Rod Aguillon and his daughter, America, 12, hold up a large pepperoni pie at Roddy’s Pizza & Salad on North Main Street. Aguillon recently took over the restaurant previously known as Arcuri’s. 
Claire K. Racine|Westmore News
Rod Aguillon and his daughter, America, 12, hold up a large pepperoni pie at Roddy’s Pizza & Salad on North Main Street. Aguillon recently took over the restaurant previously known as Arcuri’s. Claire K. Racine|Westmore News
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Rod Aguillon started washing dishes at Arcuri’s Pizza & Salad in Cos Cob at age 17. He was outspoken, worked hard and became a partner with Jamie Arcuri when he expanded the family restaurant to a second location in Port Chester in 2010. In March he completed the final paperwork to make the 46 North Main St. pizzeria his own.

When the transfer was finalized, Aguillon gradually started advertising the restaurant’s new name, Roddy’s Pizza & Salad, with a banner across the awning, car signs atop delivery vehicles, a lit sign in the window and redesigned pizza boxes.

It is with some trepidation that Aguillon has taken over because, although he knows how to handle the operation of a restaurant from the culinary and service point of view, he has never before been responsible for all the paperwork and accounting.

“It’s very exciting, but I’m very nervous,” he said. “I don’t want to mess up.” All the time he’s spent trying to make the shop succeed and therefore has missed spending time with his family on holidays and for other gatherings, “it’s got to be for something,” he said.

If Aguillon didn’t agree to take it over, Arcuri was planning to close the Port Chester location due to failing health. So Aguillon, now 35, mulled the pros and cons, received encouragement from family members, staff and other Port Chester restauranteurs and decided to give it a shot.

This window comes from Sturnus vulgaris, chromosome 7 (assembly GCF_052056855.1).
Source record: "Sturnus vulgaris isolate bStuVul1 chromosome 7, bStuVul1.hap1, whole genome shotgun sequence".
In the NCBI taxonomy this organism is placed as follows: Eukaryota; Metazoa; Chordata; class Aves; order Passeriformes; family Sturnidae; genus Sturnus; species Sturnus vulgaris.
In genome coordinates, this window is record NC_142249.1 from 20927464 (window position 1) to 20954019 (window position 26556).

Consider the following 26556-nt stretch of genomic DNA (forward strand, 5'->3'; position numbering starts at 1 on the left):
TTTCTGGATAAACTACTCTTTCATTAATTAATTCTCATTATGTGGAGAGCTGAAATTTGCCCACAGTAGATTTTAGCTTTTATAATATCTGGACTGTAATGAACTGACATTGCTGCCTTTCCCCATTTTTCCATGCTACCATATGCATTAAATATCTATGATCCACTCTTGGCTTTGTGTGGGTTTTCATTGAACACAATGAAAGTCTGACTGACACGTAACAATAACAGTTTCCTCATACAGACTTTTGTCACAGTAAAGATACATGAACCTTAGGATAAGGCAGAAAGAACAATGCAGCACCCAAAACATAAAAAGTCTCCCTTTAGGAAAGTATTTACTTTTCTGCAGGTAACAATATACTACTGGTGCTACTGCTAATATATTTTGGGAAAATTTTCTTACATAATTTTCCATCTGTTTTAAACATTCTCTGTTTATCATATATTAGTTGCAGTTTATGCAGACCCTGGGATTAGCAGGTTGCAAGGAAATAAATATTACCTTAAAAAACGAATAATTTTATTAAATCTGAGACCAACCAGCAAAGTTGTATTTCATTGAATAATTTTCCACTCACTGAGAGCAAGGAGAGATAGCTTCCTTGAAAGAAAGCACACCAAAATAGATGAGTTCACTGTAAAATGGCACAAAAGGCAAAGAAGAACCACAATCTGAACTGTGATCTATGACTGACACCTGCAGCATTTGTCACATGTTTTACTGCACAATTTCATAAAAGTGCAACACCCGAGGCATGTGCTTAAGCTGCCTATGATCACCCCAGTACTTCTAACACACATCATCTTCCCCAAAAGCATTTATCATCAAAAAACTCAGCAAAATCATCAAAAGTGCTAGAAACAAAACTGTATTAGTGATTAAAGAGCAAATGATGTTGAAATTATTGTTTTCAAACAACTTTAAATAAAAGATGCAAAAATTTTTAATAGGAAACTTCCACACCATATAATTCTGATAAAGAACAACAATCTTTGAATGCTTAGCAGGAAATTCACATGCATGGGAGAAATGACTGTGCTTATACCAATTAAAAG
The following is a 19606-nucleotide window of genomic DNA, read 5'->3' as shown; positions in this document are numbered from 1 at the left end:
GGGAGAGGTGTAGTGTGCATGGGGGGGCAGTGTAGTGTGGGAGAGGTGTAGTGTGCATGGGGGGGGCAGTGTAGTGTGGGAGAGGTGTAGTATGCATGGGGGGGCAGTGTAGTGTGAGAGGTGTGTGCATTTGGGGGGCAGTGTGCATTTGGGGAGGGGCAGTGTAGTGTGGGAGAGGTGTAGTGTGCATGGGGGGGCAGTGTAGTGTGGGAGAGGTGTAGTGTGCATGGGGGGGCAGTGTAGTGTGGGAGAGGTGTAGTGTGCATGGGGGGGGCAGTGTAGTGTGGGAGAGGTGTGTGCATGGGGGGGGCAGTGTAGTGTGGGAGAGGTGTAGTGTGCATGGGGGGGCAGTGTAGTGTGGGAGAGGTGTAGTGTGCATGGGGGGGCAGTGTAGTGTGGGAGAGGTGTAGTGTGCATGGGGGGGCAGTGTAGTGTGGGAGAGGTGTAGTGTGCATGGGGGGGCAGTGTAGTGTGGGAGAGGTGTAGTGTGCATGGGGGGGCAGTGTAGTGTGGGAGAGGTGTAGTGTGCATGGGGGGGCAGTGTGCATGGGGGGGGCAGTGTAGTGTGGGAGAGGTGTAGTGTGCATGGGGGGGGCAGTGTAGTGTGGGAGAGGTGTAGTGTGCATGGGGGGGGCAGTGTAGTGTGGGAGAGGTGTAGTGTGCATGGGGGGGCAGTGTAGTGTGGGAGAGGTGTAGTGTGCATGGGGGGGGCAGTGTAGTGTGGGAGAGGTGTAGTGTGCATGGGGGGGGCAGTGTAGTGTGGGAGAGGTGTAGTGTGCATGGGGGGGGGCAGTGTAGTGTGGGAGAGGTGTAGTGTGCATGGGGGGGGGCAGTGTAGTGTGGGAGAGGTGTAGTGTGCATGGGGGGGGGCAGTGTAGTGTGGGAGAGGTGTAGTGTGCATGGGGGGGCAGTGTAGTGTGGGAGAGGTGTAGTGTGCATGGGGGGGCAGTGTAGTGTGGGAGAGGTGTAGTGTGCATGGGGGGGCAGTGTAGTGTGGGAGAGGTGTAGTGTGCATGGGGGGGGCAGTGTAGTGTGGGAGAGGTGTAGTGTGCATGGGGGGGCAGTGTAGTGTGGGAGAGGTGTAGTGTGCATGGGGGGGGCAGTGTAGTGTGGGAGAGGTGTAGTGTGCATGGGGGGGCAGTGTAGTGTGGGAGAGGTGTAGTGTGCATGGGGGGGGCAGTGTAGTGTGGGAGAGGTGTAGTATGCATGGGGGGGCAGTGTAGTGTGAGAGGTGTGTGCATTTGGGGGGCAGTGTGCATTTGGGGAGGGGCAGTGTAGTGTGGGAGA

“We believe in Port Chester,” said the Mexican-born immigrant who came to this country at age 11. “We believe we can make it.”

During the transition, business has dropped off 20% because of customers’ uncertainty about what was happening, but Aguillon feels positive about his strong customer base and thinks in time he can build it back up.

The location on a busy downtown street corner with lots of foot traffic, his excellent crew plus the added support of his father and other family members who take orders and make deliveries when needed gave him the confidence to move forward. He said Eli and his cousin Ricardo have been with him for three years now and “it feels good to know they have your back.”

A new person managing the building in which the pizzeria is located as of Jan. 1 also made a difference. For the first four years Arcuri’s was at this Main Street location, Aguillon estimates it was only open three years and 2 ½ months as a result of an electrical fire in another store, Hurricane Sandy and constant shutoffs of power and gas as the building was modified. “It’s hard to keep a customer base with so many interruptions,” Aguillon said.